Parker signed a voluntary witness statement at the Skagit County Sheriff’s Office on Aug. 8, 2016, stating he had never had any type of relationship with the victim. A 2016 investigation by Skagit County concluded that Parker in fact had an “inappropriate relationship” with the victim, showed disrespectful conduct toward her, used aliases to hide communication with her and shared details of other cases.

Ressler said only the victim can state whether Parker made a false claim about their relationship, as any information she disclosed about their relations to others would be considered hearsay in court. He also noted that the victim changed her statements multiple times on whether she had a sexual relationship with Parker.

Both Ressler and San Juan County Senior Deputy Prosecuting Attorney Teresa Barnett disclosed concern over bringing the victim to another trial.

“It would be cruel to drag that lady into this courtroom and [re]testify,” said Ressler.

Barnett asked why, if Parker’s alleged actions were so egregious, the petition for citizen charges was filed now, almost two years after Parker signed the sworn statement.

Power told the Journal it took until March to receive all of the public records needed to present the petition.


At the May 30 hearing, Power made it clear that when Grellet-Tinner’s charges were dismissed on April 21, 2017, “He is as innocent as you or me.” On April 27, 2017, Power wrote in a press release that his client Grellet-Tinner intended to seek a $10 million lawsuit against the San Juan County Prosecutor’s Office.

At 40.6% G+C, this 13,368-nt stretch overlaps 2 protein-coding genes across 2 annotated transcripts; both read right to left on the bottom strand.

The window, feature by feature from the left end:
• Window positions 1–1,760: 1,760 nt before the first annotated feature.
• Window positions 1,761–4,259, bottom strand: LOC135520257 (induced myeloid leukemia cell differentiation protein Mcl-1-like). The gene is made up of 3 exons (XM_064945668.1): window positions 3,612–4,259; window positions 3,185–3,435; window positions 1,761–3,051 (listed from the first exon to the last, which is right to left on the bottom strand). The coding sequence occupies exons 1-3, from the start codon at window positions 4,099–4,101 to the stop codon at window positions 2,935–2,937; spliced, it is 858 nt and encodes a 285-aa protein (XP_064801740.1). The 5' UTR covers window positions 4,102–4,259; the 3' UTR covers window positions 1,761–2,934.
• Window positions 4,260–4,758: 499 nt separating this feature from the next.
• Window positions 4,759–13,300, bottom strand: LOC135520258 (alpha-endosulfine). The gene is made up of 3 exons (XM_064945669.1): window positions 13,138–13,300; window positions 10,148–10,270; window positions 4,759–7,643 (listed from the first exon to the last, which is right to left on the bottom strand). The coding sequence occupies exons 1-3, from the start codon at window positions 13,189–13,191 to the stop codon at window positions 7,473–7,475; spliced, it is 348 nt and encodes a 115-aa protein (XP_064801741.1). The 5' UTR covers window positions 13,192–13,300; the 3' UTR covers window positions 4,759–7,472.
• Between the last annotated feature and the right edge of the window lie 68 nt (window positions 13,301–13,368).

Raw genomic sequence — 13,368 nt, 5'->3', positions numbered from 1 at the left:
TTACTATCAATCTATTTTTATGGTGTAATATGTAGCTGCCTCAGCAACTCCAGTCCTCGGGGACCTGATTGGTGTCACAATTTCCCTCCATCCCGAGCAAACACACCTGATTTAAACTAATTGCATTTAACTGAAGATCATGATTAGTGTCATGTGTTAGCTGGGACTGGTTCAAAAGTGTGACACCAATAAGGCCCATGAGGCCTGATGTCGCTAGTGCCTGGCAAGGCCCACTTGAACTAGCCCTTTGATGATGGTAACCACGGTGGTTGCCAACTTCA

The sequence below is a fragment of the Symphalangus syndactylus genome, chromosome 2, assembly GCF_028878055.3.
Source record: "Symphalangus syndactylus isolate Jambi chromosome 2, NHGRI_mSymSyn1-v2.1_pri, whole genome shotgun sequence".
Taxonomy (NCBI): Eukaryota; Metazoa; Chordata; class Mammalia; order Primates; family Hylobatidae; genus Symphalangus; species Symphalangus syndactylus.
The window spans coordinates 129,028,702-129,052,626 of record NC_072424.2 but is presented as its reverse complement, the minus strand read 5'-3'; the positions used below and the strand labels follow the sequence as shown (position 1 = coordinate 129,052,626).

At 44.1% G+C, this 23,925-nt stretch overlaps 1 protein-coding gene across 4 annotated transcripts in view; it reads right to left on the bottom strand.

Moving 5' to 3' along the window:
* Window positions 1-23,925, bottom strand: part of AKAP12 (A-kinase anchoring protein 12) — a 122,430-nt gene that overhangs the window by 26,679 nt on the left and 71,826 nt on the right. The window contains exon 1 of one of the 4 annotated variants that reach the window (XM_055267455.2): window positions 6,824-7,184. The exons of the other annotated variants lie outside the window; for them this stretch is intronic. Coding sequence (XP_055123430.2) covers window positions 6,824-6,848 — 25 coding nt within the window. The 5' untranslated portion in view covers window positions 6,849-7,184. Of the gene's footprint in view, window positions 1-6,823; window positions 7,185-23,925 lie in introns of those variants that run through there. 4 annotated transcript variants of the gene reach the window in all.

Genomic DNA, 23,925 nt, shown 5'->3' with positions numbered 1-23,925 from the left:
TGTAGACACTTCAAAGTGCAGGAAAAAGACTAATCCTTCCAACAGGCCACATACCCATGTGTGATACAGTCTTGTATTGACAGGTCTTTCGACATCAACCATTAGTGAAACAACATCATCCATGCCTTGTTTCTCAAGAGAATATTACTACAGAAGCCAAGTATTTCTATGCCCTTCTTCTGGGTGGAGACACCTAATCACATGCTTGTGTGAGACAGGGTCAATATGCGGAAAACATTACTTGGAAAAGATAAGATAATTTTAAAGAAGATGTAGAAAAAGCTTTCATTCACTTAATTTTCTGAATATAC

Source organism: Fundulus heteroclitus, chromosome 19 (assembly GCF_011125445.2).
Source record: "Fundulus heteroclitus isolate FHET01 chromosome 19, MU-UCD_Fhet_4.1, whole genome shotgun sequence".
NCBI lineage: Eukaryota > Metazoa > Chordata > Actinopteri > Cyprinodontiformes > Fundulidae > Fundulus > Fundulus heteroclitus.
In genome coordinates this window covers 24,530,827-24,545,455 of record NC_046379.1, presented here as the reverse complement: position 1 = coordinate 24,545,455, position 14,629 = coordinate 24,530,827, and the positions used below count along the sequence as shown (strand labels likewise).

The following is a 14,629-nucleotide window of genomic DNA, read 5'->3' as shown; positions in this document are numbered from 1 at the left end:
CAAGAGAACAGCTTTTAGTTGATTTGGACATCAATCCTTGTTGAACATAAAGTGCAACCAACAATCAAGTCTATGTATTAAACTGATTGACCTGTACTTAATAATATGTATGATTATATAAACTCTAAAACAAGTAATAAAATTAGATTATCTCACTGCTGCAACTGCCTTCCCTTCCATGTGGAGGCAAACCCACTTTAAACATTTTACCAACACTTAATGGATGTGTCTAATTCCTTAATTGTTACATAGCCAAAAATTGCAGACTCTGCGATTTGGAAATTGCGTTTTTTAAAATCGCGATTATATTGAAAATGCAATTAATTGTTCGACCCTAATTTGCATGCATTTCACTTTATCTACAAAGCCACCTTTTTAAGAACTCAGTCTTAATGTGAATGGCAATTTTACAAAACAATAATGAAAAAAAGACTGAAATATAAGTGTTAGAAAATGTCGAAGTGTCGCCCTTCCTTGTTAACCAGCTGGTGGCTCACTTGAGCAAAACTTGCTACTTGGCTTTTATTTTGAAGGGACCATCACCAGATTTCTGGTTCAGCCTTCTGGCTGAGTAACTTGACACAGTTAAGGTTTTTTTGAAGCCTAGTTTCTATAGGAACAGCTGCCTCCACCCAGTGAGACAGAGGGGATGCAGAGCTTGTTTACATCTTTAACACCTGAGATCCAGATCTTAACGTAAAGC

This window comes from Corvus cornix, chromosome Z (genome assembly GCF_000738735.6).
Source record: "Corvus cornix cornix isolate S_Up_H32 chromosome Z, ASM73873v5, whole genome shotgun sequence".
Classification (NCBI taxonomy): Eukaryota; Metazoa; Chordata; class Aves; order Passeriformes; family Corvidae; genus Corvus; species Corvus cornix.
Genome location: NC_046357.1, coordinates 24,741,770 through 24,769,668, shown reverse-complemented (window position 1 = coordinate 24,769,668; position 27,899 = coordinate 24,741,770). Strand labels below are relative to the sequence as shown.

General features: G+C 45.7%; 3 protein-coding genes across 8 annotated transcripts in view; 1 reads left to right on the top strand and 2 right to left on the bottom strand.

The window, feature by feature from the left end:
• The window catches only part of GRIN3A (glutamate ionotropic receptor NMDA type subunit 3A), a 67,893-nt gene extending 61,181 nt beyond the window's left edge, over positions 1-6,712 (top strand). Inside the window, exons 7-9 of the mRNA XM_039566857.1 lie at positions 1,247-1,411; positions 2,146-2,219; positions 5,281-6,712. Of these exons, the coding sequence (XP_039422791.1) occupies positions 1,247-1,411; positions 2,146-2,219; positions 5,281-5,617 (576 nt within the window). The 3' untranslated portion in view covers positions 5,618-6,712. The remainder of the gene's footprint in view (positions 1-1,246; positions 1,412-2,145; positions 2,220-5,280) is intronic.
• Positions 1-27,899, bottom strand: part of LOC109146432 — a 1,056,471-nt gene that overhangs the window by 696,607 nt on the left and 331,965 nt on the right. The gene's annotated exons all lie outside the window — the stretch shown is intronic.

“It’s a $10 million motive by the complainant,” said Barnett about the petition.

As of press time, Power has yet to file a lawsuit.

“I always advise my clients to be open to resolution without resorting to litigation,” Power said. “Thus far the county has made no overture, however, so that option remains a viable course of action.”

Conflict of interest

At the beginning of the hearing, Power filed a motion to disqualify San Juan County Prosecutor’s Office staff from the proceedings. Andrew denied the motion.

The San Juan County Prosecutor’s Office maintains Power’s claims are not valid reasons for disqualification.

According to Power, there was a conflict of interest pertaining to the petition for charges because of Gaylord’s involvement in the Grellet-Tinner case.

Power took issue with emails between Gaylord and San Juan County Krebs showing they were notified of Parker’s alleged bad character just two months after Parker was offered employment on Oct. 31, 2014.

According to Power, Gaylord and Krebs should have disclosed this information to the San Juan County Council.

Gaylord was questioned by the council about the Parker incident Jan. 24, 2017, about a year after he had resigned.